The (often) slow nature of sanctification

I cringe every time I get on our scale.  I am fearful (ok, that’s a strong word, but it’s probably pretty close to my internal anticipation in that moment) of what number will be revealed moments after I am positioned and still.  Even though the scale doesn’t cringe and groan as much as it did several years ago when I got on it, I still experience apprehension as I approach it.

My anxious moments on the scale are because I don’t want to see the reality of what I am.  The scale doesn’t lie.  It doesn’t hold back truthful reality to appease its owner.  It doesn’t soften the number with a list of excuses or with some empty platitudes about my recent efforts.  It just puts the number out there in stark boldness.

Some days I get off the scale and am content; other days I acknowledge that I need to reaffirm my commitment to exercise and controlled eating.  Every day I recognize that my battle for my weight (and against my weight) is a daily battle and progress is often slow and incremental.  Ten pounds won’t be lost in two days — at least not in healthy ways.  But practices that become habits that lead to the loss of ten pounds can be established in two days.

This battle against the decay of our bodies (2 Cor. 4:16) is an analogy for our battle for spiritual progress.  Our growth is not instantaneous — it is progressive and slow (Rom. 8:22-23; 2 Cor. 5:2-5).  Our growth is not perfect — only in Heaven will we know perfection (1 Jn. 3:2).  Our growth is a fight — every day we know the allure of the flesh and temptation to sin (1 Tim. 1:18-19).  Our growth is not even our doing — it is ultimately the result of the Spirit’s work in us (Rom. 8:11-13).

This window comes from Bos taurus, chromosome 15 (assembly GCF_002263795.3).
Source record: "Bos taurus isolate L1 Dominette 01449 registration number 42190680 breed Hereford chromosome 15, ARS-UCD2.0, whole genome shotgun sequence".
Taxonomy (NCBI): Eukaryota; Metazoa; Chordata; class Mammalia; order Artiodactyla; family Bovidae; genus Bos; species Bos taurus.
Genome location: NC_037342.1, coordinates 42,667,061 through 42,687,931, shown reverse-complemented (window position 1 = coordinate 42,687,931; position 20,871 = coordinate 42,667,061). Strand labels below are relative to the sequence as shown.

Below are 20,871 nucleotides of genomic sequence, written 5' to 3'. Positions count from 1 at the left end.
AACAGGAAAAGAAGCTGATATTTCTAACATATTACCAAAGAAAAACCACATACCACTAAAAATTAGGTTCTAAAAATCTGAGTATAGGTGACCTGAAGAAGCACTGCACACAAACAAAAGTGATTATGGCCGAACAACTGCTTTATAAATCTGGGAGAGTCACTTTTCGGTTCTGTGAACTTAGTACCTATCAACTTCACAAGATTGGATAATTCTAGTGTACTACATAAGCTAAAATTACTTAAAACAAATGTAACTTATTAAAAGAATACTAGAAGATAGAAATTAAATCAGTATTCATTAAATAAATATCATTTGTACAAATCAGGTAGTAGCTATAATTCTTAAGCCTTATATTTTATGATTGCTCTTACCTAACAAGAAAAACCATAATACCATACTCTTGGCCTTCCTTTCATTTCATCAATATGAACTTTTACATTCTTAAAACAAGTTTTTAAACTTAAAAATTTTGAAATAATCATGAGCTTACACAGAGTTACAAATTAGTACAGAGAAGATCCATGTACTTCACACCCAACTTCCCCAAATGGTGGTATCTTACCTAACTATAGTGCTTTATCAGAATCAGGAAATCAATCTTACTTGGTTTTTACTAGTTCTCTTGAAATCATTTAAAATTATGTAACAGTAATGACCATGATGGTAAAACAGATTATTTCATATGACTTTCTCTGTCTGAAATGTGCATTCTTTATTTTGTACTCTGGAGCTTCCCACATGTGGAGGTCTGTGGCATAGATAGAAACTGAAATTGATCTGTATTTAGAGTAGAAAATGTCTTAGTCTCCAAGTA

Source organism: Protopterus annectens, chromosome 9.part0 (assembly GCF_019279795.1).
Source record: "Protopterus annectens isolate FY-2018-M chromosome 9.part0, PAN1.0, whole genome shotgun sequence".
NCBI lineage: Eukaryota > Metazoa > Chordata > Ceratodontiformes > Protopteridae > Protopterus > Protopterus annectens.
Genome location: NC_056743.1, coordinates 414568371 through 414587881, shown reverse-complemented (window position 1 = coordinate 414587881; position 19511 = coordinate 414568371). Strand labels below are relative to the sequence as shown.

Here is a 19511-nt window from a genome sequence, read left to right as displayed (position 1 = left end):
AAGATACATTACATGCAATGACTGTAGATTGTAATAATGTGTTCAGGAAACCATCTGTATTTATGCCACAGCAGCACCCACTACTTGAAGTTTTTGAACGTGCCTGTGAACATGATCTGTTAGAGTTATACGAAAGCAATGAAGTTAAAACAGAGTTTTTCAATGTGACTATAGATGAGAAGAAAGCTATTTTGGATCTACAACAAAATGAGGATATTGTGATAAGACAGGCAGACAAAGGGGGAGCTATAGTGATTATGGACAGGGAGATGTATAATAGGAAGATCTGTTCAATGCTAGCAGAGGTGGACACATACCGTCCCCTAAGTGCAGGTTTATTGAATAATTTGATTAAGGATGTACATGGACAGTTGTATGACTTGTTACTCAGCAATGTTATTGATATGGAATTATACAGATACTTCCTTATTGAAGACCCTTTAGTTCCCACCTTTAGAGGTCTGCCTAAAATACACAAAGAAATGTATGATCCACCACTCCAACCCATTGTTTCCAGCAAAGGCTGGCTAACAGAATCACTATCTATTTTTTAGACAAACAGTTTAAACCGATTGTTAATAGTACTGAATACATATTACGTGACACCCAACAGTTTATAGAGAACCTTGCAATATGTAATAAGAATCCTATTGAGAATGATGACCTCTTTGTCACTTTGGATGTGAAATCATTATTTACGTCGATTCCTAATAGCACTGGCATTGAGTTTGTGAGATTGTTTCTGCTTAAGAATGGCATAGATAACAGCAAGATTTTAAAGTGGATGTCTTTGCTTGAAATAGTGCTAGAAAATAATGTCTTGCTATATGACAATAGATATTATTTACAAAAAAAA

But the battle for sanctification is worth every defense against sinful temptation and every discipline enacted and every moment spent meditating on Scripture and every pleading with the Spirit for help.  We will never regret (ultimately) any effort expended to be righteous.  We will regret (ultimately) every indulgence of sin that could have been avoided.  And while not perfect on earth, in Heaven we will be glad for every effort we make in pursuing the likeness of our Savior.

This week I have been thinking much about sanctification.  I’ve been thinking in self-examination about some of my struggles and areas of weakness.  I’ve been encouraged and emboldened by the Word.  And I’ve been helped by a variety of writers that have reminded me of some basic principles of this often too-slow (seemingly) process of transformation.  Consider this reminder about our incremental and sometimes unnoticeable changes:

“When it comes to sanctification, it’s more important where you’re going than where you are. Direction matters more than position. Your future progress speaks louder than your present placement. So ‘cheer up’ if you aren’t as holy as you want to be now. God may still be pleased with you because you are heading in the right direction. And be warned: if you aren’t as holy as you used to be God probably isn’t impressed with yesterday’s triumphs when for the last few months you’ve done nothing but give up.” [Kevin DeYoung, The Hole in our Holiness.]

So get on a spiritual scale.  Get an accurate assessment of where you are and where you are headed.  And then start taking some steps toward maturity in Christ.

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